But for now, anyway, it seems that’s as far as the Americans will go. The Russian targeting of NATO’s base at Yavoriv (yes, let’s be honest: this was most likely a NATO base) was a clear message. Biden’s silence (and that of other NATO leaders, but ultimately Biden) was the American and the NATO response.
Why did the Poles and Ukrainians feel like they would need to press the Americans into a fighter jet deal in the first place? Because the US can’t be trusted. This reality frames the entire question of US and NATO response to Ukraine and any further Putin aggression.
I’ve written about Warfighting as a US Marine who has watched the American military and political leaders shamelessly discard its primary tenets when they mattered most of the 21st century. Throughout two decades of war, the Americans cast obvious opportunities—not once or twice, but multiple times— into the shitter, utterly wasting ample combat power many times over, under administrations from both political parties.
I wish I had more confidence that the US will eventually step up to Russia with something bigger and bolder then a “special economic operation.” I wish Blinken, Milley, and Austin had the courage, creativity and audacity to, say, send the Seventh Fleet to blockade the Kuril Islands. Jesus, guys, I’m not asking for 30 seconds over Tokyo, but at least do something after Yavoriv. That’s what should be public news.Unfortunately, we’re reading things we shouldn’t be, and not seeing what we should.
How will the US respond? How is the US responding right now? The only major shift in American public opinion I’ve seen since 24 February is: “Ukraine good, Russia bad.” That’s nice. Does that make any difference in what the US does operationally? Sadly, no. It doesn’t.
Two months ago, here in the Cosmopolitan Globalist, Nicolas Tenzer wrote:
Putinism’s primary adversary is the law—especially international law … Putinism is unique in that it does not aim to construct an alternative order. Rather, it seeks the systematic destruction of any order. This is the specific, unique aspect by which Putinism may be recognized.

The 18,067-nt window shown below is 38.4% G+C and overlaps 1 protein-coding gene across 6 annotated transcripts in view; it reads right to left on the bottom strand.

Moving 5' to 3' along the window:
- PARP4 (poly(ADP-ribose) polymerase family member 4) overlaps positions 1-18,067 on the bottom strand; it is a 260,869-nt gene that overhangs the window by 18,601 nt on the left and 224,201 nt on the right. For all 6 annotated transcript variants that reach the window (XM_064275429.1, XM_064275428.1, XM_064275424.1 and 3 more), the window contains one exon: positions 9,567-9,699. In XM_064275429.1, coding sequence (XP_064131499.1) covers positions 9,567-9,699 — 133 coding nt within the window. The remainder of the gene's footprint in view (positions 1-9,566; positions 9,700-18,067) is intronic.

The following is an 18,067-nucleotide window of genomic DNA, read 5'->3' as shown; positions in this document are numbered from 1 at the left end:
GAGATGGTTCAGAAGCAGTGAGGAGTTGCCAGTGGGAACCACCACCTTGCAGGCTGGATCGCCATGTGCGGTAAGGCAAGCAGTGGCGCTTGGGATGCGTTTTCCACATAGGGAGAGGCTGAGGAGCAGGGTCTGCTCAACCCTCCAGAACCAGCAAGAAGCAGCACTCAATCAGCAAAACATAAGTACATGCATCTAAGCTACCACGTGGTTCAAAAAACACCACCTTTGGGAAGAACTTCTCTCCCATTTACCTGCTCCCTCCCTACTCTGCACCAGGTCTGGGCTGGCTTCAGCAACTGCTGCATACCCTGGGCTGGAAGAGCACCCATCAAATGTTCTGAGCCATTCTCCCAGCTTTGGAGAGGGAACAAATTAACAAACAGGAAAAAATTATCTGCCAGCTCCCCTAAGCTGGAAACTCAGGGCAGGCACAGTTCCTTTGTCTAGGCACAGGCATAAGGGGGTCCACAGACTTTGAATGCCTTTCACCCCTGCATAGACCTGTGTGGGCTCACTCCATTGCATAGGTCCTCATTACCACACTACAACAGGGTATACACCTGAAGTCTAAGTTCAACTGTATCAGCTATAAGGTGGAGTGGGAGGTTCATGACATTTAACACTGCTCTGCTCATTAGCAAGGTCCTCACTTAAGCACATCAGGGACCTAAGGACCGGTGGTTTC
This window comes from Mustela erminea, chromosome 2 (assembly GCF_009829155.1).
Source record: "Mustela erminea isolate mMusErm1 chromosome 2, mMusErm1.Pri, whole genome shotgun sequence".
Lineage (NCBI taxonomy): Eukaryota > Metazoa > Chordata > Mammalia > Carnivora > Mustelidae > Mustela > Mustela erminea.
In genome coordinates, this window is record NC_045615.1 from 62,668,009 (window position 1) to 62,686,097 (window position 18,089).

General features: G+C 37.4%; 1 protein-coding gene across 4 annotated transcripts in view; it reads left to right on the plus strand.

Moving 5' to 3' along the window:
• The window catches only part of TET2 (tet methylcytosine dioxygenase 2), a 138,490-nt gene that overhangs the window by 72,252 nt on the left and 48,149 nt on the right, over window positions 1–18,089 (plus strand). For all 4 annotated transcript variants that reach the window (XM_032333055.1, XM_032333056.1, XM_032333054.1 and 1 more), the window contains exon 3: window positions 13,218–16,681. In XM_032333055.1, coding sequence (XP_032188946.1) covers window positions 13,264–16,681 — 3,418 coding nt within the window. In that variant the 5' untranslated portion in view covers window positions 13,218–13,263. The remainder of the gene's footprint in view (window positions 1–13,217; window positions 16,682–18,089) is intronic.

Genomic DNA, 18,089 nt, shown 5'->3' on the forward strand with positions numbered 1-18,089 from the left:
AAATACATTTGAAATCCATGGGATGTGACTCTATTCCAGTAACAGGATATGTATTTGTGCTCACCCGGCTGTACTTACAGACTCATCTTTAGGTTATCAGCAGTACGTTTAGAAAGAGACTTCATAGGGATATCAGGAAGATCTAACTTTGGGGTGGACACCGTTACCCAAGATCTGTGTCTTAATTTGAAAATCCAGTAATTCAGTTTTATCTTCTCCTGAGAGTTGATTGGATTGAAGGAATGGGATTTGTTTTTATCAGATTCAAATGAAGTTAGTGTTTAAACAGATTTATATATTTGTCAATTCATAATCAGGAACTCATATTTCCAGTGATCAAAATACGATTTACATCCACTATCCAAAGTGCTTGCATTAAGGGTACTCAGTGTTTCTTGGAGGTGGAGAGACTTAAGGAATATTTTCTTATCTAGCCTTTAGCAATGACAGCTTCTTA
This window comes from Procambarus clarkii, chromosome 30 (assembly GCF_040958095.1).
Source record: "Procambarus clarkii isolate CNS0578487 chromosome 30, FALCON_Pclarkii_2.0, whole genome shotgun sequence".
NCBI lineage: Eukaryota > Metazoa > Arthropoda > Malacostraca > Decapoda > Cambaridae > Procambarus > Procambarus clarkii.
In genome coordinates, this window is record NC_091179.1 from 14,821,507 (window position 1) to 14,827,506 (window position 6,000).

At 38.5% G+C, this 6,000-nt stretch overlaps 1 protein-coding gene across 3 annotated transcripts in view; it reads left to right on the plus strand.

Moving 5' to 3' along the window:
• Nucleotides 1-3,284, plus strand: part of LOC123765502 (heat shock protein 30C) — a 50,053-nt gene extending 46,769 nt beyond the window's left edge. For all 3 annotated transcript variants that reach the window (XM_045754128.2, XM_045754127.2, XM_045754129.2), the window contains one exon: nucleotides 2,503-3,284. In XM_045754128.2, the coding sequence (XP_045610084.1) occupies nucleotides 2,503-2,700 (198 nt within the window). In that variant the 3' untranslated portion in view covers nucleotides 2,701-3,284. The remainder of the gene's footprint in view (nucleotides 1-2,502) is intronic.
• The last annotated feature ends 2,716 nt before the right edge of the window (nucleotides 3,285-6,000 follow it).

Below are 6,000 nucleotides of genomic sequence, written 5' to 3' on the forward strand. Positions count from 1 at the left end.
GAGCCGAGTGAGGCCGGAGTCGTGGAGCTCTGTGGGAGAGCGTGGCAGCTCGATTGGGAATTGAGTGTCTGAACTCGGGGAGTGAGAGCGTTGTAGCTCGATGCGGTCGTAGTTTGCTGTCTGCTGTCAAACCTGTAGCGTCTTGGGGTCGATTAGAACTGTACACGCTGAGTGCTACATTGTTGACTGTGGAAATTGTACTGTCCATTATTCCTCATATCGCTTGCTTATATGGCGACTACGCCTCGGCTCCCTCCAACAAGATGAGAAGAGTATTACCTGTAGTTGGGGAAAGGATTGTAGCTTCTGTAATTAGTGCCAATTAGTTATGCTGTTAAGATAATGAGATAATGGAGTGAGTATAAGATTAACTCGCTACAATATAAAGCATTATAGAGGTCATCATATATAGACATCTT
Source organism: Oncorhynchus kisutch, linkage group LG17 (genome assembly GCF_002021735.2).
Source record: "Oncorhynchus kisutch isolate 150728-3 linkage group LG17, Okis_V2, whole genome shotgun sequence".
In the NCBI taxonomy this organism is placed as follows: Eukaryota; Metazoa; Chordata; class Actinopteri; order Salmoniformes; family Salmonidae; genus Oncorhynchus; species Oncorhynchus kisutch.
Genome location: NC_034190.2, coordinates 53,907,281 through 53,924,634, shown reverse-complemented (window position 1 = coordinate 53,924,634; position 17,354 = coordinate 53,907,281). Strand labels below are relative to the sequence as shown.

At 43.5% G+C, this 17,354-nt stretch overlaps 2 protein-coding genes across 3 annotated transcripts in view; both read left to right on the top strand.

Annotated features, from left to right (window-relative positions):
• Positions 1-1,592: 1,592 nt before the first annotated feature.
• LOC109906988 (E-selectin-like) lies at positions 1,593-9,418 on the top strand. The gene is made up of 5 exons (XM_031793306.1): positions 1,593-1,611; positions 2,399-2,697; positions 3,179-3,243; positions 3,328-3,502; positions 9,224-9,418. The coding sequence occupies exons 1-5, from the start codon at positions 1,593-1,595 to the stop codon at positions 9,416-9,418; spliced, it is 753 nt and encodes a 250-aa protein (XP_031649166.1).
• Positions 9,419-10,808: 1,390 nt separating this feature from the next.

Putin’s stated objective is to conquer Ukraine. The US position has been, and is: We will arm and support the Ukrainians; we will attack your economy (with uncertain results). We will diplomatically convene and solemnly condemn.
But will the Americans fight? Unless Putin sets foot on NATO soil, thus invoking Article V (which I do think the US would hold sacrosanct), I doubt it. It appears the Americans will keep doing what they’ve been doing: training, equipping, supporting, and trying to follow the post-WWII international law rulebook that, as Tenzer explained so well, doesn’t matter anymore.
Putin knows this and still believes he can achieve his stated objective. At the crux of any question of US involvement is the dangerous assumption I think many of you—especially in Europe—have been making as events have unfolded. You’re wondering why we can’t fast-forward to D-Day, since we know how this movie is supposed to end. We saw the 20th century. Three times—1918, 1945, and finally in 1989 (or 1991, depending on when you’re keeping score)—the Americans secured peace on MacKinder’s World Island. You can always count on Americans to do the right thing, after they’ve tried everything else … right? Right?
I’m not sure. I wish I could say yes, as I’ve often staked my life on that premise. But this time, I really don’t know. What if Japan hadn’t bombed Pearl Harbor? Would the Europe you’ve known much of your life have existed? It’s hard to say. Probably not.
But, hey, at least Germany’s rearming. All together now …
Tecumseh Court is an American combat veteran.